Mechanisms Behind Vaccine Side-Effects: The Science That Causes That Sore Arm

After receiving a vaccination shot, it’s likely that we’ll feel some side-effects. These can range from merely a sore arm to swollen lymph nodes and even a fever. Which side-effects to expect depend on the exact vaccine, with each type and variant coming with its own list of common side-effects. Each person’s immune system will also react differently, which makes it hard to say exactly what one can expect after receiving the vaccination.

What we can do is look closer at the underlying mechanisms that cause these side-effects, to try and understand why they occur and how to best deal with them. Most relevant here for the initial response is the body’s innate immune system, with dendritic cells generally being among the first to come into contact with the vaccine and to present the antigen to the body’s adaptive immune system.

Key to the redness, swelling, and fever are substances produced by the body which include various cytokines as well as prostaglandin, producing the symptoms seen with inflammation and injury.

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Interactive Clips For Game Boy: Sit Back And Watch Or Take Control

How often does this happen to you? You find yourself describing something that happened in a game to someone, and they’re not sure they know what part of the map you’re talking about, or they’ve never gotten that far. Wouldn’t it be cool to make a bookmark in a video game so you can jump right to the beginning of the action and show your friend what you mean using the actual game?

That’s the idea behind [Joël Franusic] and [Adam Smith]’s fantastic Playable Quotes for Game Boy — clip-making that creates a 4-D nugget of gameplay that can either be viewed as a video, or played live within the bounds of the clip. The system is built on a modified version of the PyBoy emulator.

Game Boy game ROM -- complete and partial
Left: the full game ROM. Right: a bookmarked slice of the game ROM with the rest set to zero.

Basically, a Playable Quote is made up of a save state and all that entails, plus a slice of the game’s ROM that includes just enough game data to recreate an interactive clip. Everything is zipped up and steganographically encoded into a PNG file. Here’s a Tetris quote you can play (or watch) right now — you might recognize it from the post thumbnail. You’ll find the others on the games site, which allows people to create and share and build on each other’s work.

There’s so much more that can be done with this type of immersive and interactive tool outside the realm of games, and we’re excited to see where this leads and what people do with it.

Haven’t heard of PyBoy before? Let us introduce you.

Up Close And Personal With An Unusual 3D Printer Kit

While there are still plenty of folks out there tinkering with custom 3D printers, it’s safe to say that most people these days are using a commercially-available machine. The prices are just so low now, even on the resin printers, that unless you have some application that requires exacting specifications, it just doesn’t make a whole lot of sense to fiddle around with a homebrew machine.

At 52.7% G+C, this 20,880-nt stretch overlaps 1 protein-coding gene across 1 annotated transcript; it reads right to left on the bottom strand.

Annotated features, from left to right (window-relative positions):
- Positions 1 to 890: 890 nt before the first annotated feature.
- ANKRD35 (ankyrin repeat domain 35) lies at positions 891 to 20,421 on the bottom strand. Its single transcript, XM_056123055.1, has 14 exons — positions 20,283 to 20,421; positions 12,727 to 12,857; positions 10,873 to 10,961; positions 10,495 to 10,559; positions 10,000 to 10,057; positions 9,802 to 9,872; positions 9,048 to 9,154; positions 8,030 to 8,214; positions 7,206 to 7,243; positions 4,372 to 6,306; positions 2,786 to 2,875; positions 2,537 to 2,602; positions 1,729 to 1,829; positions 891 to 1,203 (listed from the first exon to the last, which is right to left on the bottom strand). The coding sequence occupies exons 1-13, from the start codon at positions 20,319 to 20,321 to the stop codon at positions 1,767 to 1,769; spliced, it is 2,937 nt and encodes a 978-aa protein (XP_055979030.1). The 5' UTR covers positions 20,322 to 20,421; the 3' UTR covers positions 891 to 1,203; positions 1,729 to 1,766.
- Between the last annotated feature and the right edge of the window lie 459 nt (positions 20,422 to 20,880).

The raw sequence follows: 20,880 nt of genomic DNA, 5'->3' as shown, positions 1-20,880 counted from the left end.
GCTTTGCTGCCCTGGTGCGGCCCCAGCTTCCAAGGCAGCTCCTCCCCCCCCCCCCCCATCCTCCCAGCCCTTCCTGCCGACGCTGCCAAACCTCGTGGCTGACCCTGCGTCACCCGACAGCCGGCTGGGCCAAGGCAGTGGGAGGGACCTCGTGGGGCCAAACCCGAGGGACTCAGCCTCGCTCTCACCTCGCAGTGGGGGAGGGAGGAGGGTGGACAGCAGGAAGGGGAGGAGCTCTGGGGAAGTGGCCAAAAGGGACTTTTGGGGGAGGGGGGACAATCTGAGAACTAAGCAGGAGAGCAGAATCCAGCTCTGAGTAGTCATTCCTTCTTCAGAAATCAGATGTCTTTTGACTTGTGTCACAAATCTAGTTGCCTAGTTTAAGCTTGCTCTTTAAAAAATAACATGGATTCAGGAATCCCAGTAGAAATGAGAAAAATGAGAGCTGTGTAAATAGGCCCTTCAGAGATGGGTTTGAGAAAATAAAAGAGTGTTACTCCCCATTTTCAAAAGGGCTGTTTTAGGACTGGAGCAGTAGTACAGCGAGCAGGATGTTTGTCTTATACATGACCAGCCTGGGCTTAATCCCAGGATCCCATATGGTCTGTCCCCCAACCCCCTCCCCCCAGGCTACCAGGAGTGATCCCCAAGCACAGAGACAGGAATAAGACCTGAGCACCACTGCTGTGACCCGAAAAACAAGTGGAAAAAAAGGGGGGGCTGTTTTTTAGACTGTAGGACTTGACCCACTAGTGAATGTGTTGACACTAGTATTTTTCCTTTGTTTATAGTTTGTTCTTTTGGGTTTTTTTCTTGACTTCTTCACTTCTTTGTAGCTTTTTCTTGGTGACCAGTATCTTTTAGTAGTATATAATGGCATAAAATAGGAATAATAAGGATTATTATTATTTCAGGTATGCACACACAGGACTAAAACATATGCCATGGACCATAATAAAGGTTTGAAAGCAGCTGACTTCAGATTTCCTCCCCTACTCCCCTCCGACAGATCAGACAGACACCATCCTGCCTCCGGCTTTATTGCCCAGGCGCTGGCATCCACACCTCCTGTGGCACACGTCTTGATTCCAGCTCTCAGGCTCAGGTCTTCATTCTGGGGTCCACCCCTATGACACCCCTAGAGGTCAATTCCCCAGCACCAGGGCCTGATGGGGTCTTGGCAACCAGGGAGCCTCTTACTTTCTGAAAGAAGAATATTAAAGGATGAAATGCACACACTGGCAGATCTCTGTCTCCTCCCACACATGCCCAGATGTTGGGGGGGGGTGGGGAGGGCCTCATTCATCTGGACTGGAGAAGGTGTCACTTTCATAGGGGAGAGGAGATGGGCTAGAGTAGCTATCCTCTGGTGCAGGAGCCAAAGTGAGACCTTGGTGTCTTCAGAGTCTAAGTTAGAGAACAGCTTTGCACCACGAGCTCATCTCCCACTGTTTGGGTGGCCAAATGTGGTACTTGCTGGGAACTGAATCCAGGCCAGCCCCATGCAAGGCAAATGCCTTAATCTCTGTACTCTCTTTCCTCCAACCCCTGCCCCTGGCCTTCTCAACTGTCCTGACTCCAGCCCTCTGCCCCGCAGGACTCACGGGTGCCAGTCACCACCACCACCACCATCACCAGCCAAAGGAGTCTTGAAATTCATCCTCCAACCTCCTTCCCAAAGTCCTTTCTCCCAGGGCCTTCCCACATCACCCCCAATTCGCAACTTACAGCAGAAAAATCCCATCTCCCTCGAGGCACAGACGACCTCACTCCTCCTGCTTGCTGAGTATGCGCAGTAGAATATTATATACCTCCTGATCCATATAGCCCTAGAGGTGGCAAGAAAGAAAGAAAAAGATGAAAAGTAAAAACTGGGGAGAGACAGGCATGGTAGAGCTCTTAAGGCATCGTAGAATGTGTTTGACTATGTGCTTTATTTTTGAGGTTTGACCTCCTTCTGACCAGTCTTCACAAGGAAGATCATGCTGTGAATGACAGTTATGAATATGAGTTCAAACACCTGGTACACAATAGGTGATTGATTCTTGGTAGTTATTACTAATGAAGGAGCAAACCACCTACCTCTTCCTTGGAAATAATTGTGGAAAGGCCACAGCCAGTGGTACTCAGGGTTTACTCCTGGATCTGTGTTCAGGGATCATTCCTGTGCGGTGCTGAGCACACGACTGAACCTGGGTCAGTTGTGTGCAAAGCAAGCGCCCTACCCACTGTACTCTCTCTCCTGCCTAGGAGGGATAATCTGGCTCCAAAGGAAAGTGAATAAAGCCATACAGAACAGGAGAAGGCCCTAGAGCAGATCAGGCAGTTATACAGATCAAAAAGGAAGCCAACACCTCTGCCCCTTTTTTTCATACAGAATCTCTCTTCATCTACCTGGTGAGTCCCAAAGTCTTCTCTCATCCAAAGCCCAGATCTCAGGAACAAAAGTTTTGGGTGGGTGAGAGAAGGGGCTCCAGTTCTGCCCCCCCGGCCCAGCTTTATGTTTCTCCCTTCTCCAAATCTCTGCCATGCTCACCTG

As it so happens, [Nicolas Tranchant] actually does have such an application. He needs ultra-high resolution 3D prints for his jewelry company, but even expensive printers designed for doing dental work weren’t giving him the results he was looking for. Rather than spend five-figures on a machine that may or may not get the job done, he decided to check out what was available in kit form. That’s when he found the work of [Frédéric Lautré].

A look at the heavy-duty Z axis.

He purchased the unique “Top-Down” SLA kit from him back in 2017, and now after four years of working with the machine, [Nicolas] decided he would share his experiences with the rest of the class. The basic idea with this printer is that the light source is above the resin vat, rather than below. So instead of the print bed being pulled farther away from the resin on each new layer, it actually sinks deeper into it.

Compared to the “Bottom-Up” style of resin printers that are more common for hobbyists, this approach does away with the need for a non-stick layer of film at the bottom of the tank. Printing is therefore made faster and more reliable, as the part doesn’t need to be peeled off the film for each new layer.

[Nicolas] goes into quite a bit of detail about building and using the $700 USD kit, including the occasional modifications he made. It sounds like the kit later went through a few revisions, but the core concepts are largely the same. It’s worth noting that the kit did not come with the actual projector though, so in his case the total cost was closer to $1,400. We were also surprised to see that [Frédéric] apparently developed the software for this printer himself, so the tips on how to wrangle its unfamiliar interface for slicing and support generation may be particularly helpful.

Unfortunately, it sounds like [Frédéric] has dropped off the radar. The website for the kit is gone, and [Nicolas] has been unable to get in touch with him. Which is a shame, as this looks to be a fascinating project. Perhaps the Hackaday community can help track down this mysterious SLA maestro?